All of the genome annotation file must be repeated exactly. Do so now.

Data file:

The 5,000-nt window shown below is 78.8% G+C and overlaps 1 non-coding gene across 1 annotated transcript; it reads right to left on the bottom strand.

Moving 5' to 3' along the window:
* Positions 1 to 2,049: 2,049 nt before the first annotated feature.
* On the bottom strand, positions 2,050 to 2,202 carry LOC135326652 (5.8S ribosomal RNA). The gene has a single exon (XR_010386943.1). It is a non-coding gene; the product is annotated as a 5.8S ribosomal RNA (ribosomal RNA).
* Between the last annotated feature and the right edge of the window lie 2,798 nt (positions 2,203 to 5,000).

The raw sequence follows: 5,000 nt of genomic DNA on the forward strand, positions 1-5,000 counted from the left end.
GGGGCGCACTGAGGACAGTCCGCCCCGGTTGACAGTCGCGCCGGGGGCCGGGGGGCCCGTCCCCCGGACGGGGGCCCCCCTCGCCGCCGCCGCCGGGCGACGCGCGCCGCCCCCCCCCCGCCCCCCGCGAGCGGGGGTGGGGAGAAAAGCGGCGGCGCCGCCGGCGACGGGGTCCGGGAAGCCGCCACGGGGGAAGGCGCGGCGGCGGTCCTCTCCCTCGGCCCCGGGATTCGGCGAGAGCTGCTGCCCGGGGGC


The 5,000-nt window shown below is 78.8% G+C and overlaps 1 non-coding gene across 1 annotated transcript; it reads right to left on the bottom strand.

Moving 5' to 3' along the window:
* Positions 1 to 2,049: 2,049 nt before the first annotated feature.
* On the bottom strand, positions 2,050 to 2,202 carry LOC135326652 (5.8S ribosomal RNA). The gene has a single exon (XR_010386943.1). It is a non-coding gene; the product is annotated as a 5.8S ribosomal RNA (ribosomal RNA).
* Between the last annotated feature and the right edge of the window lie 2,798 nt (positions 2,203 to 5,000).

The raw sequence follows: 5,000 nt of genomic DNA on the forward strand, positions 1-5,000 counted from the left end.
GGGGCGCACTGAGGACAGTCCGCCCCGGTTGACAGTCGCGCCGGGGGCCGGGGGGCCCGTCCCCCGGACGGGGGCCCCCCTCGCCGCCGCCGCCGGGCGACGCGCGCCGCCCCCCCCCCGCCCCCCGCGAGCGGGGGTGGGGAGAAAAGCGGCGGCGCCGCCGGCGACGGGGTCCGGGAAGCCGCCACGGGGGAAGGCGCGGCGGCGGTCCTCTCCCTCGGCCCCGGGATTCGGCGAGAGCTGCTGCCCGGGGGC